however, it .is necessary to do more than I merely slot the shell longitudinally because .in doing so the slot wouldflnecess arily pass through a number of the small detached wooden blocks,- and'this would not 'only tend to weaken the hearing but might cause the cut blocks. to fall from their laces. Accordingly, when a slotted bearing is to be made, I provide a longitudinal ,strip 'of babbitt 9 (see Figs. 4 and 5) through which the slot 10 can be out without exposing any i L of the .wood.
The action of self-lubricating bearings of.
this type is well understood and need not be described-here. In impregnating the wood with the lubricant, I may take the bearing after the babbitt has been cast but before the outershell has been removed, or I may take the finished "bearing with the bronze shell in place, and soak it in a lubricating.
bath. In'any event, I have found it advisable to soak the bearing in'lubricant after completion because the heat necessary to 00- wise complete, it may be advisable to ream it to size or subject it to any of the finishing operations common in the art,
I claim: 1. A self-lubricating'bearing comprising a lining of soft bearing metal and wood impregnated with a lubricant, and an outer shell of a harder metal in direct contact with the soft bearing metal and soldered thereto.
2. A self-lubricating bearing comprising a lining of soft bearing metal and wood impregnated witha lubricant, an outer shell of a harder metal in direct contact with the soft bearing metal, and means for supplying lubricant to the wood during use.
3. A self-lubricating bearing comprising a lining of soft bearing metal and wood impregnated with a lubricant, an outer shell of a harder metal in direct contact with the soft bearing metal, and grooves in the inner face of the metal shell for conducting lubricant to the wood.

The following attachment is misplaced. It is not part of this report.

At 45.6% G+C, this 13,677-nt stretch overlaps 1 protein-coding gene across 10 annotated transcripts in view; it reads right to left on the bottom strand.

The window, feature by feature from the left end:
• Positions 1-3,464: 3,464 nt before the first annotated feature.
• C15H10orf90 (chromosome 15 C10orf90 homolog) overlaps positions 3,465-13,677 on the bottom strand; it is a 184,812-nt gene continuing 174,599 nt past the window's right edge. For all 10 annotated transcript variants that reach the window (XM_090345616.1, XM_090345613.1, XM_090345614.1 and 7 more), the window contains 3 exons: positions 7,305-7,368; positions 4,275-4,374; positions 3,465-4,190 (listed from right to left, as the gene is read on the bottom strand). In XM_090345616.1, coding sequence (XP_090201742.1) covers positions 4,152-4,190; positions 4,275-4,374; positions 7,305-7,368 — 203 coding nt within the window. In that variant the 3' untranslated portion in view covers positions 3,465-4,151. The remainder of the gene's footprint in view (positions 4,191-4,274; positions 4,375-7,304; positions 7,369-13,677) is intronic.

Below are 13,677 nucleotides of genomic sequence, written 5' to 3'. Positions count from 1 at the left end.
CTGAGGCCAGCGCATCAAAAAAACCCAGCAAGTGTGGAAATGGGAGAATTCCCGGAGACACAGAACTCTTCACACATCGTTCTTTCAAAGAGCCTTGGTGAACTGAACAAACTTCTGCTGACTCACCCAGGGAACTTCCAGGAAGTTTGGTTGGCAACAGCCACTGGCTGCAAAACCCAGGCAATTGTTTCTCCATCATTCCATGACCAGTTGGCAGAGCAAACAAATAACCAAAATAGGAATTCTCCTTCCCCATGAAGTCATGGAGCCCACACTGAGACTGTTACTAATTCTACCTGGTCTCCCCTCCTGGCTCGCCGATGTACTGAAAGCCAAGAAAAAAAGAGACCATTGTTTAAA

4. A self-lubricating bearing comprising a lining of soft bearing metal and wood impregnated with a lubricant, an outer shell of a harder metal in direct contact with the soft bearing metal, helical grooves in the inner face of the metal shell for conducting lubricant to the wood, holes pasing through the upper side of the hardermetal shell through which lubricant can be introduced into the helical grooves, and a longitudinal groove at the bottom of the harder metal shell connecting the helical grooves.
5. A bearing such as claimed in claim 8, in which the helical grooves and the lon' itudinal groove stop short of the ends oft e bearing.
6. A slotted self-lubricating bearing comprising a lining of a soft bearing metal such as babbitt and a fibrous material such as wood impregnated with a lubricant, and an outer shell of a harder metal such as bronze in direct contact with the soft bearing metal, the slot through the lining being faced with soft bearing metal alone.
7. A slotted self-lubricating bearin lined with a cage comprising intersecting elical bands of soft bearing metal, and a longitudinal strip of soft bearing metal through which a slot is cut, the strips of soft bearin metal holding between them strips bf woo impregnated with lubricant and having an outer shellof a harder metal in direct contact with the soft bearing metal.
8. The method of making a self-lubricating bearing having a lining of soft bearing metal and wood designed to be impregnated with lubricant, and an outer shell of a harder metal in direct contact with the soft bearing metal, which comprises forming grooves in the inner face of a cylindrically bored block of wood, casting strips of soft bearing metal in said grooves, removing the outer wood beyond the soft bearing metal, replacing it with a shell of a harder metal, tinned on its inner face, and heating the shell to cause its tinned face to coalesce .with the soft bearing metal. I
9. The method of making a self-lubricata ing bearing which comprises cutting helical grooves in the inner face of a cylindrically bored block of wood and circular counterbored grooves at the ends thereof, and filling said grooves with a soft bearing 'metal.
105A self-lubricating bearing having a bearing surface comprising strlps of a soft bearing metal and wood impregnated with a lubricant, the strips of bearing metal terminating in a ring of such metal.
11. A self-lubricating bearing having a bearing surface comprising intersecting helical strips of a soft bearing metal and wood